But then that building increases in the cost per square foot, so the residents end up in smaller spaces. Smaller spaces in those larger buildings. It leads to an increase in density. But what do you get out of that density? Density is geared towards local ownership. It generates more revenue for public enhancements, much higher property values per acre and taxable values per acre compared to sprawl.
Density is cheaper and more efficient to build. It's cheaper and more efficient to maintain. It's easier to encourage energy efficient construction. It makes it easier for you to raise and maintain your standards and not settle which is what sprawl forces. It facilitates community, it reduces travel distances. You know, it improves access to goods and services through the market enhancement and efficiency that it creates. It encourages innovation by creating these collisions and these engagements by people that would normally not meet up with each other. It improves economic feasibility, not just the feasibility of the housing investment, but overall economic activity, and boosts productivity.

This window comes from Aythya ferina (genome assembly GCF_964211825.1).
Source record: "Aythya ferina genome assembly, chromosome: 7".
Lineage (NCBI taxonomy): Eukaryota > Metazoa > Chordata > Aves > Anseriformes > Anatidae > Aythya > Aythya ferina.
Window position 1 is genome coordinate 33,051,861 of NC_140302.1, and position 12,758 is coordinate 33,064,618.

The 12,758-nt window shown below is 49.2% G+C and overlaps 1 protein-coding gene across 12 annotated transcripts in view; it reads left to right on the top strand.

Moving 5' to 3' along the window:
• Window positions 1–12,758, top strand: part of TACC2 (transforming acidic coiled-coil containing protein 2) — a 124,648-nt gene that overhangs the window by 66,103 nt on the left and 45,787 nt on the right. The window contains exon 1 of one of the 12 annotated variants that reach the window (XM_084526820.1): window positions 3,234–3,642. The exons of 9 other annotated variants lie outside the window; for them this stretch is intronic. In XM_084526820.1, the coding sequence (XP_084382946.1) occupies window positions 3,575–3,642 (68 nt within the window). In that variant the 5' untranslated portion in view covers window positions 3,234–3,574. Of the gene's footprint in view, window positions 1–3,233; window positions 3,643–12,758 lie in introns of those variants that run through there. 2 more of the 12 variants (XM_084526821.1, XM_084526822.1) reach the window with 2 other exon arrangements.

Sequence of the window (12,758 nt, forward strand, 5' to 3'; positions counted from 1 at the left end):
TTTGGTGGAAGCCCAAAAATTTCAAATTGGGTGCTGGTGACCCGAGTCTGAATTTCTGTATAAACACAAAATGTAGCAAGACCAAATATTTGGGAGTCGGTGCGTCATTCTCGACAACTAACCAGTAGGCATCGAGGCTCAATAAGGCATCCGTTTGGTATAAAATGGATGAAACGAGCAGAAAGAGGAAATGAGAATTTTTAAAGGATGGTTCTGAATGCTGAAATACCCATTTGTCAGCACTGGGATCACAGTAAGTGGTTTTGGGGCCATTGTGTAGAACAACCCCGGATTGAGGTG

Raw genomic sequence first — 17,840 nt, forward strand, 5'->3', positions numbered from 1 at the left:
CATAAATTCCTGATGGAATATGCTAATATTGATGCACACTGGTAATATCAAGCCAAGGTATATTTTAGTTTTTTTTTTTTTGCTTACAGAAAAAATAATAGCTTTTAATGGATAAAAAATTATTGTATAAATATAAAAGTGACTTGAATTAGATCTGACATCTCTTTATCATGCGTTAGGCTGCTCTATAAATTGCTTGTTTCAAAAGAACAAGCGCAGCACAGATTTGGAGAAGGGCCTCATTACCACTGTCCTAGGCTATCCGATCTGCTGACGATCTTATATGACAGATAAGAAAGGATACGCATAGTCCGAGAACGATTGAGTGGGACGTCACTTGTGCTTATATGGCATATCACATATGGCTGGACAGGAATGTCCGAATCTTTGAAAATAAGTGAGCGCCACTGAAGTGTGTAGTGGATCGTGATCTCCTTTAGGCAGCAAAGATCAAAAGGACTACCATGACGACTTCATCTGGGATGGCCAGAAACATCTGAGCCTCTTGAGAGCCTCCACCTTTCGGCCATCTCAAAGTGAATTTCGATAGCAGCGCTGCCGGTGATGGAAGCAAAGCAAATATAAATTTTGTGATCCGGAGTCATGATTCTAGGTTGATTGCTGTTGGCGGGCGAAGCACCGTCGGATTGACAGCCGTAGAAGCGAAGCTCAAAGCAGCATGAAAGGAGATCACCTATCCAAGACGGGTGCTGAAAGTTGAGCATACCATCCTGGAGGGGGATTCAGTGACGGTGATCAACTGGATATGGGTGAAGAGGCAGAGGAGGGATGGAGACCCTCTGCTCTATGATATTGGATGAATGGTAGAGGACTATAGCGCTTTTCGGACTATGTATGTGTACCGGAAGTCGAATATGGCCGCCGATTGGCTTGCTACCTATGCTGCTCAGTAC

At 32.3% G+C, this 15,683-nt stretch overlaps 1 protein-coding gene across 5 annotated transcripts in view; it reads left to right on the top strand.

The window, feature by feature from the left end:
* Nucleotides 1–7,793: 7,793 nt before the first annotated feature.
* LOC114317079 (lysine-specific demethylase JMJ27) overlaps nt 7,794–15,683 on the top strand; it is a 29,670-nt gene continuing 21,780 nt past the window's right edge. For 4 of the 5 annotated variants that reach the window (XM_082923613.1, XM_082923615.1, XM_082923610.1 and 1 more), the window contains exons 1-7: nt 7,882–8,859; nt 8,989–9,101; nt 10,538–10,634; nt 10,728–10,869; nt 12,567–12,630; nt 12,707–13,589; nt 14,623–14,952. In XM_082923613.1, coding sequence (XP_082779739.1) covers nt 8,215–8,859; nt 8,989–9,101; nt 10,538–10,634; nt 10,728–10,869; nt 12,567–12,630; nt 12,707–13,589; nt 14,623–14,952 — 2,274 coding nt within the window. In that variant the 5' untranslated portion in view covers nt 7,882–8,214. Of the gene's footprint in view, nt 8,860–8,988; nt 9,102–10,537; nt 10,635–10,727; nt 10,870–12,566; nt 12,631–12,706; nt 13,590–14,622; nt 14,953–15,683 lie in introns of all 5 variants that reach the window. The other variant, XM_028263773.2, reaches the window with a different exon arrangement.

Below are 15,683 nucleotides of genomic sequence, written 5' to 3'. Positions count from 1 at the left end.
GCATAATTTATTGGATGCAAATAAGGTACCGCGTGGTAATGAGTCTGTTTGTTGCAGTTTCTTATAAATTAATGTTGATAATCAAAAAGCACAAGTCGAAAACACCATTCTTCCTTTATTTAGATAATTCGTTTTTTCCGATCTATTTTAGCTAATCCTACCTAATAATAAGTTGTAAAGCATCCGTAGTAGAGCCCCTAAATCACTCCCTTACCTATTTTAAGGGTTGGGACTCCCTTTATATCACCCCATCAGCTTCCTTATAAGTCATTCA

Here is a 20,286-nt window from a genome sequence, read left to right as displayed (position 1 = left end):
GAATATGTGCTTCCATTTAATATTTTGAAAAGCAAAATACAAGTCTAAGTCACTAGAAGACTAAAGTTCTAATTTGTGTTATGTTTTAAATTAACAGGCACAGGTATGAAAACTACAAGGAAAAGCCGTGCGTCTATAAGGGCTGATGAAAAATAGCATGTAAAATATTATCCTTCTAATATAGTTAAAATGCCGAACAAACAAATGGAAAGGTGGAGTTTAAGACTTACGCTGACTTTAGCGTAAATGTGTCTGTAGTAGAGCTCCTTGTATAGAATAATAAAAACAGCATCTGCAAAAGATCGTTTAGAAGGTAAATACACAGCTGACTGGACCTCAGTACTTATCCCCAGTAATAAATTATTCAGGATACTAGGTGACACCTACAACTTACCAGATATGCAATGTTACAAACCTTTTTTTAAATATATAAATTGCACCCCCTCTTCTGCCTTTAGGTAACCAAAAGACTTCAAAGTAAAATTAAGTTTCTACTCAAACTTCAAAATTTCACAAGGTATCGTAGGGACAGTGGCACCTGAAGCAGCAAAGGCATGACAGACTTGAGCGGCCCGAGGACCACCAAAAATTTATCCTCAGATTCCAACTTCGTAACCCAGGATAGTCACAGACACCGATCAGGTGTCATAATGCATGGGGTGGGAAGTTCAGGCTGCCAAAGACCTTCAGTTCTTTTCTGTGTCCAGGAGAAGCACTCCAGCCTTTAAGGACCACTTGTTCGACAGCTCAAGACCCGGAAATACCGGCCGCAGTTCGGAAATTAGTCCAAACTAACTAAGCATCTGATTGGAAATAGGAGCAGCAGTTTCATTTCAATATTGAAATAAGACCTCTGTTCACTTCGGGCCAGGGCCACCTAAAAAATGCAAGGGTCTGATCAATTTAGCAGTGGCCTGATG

Now I understand density is not for everybody, you know, it's a lifestyle choice. And you want to own it from a bigger perspective. So, it's not about forcing everyone to live in higher density buildings or live in apartment buildings. Some people still want a home with a yard and not to live around other people. Some people even do not want to see their downtowns revitalized and improved. You still control the character of your community. You know, and you want to create, to try and do the best that you can to create that opportunity in your community for people to succeed and be able to make those lifestyle choices, on where and how they want to live, on their own terms and preferences."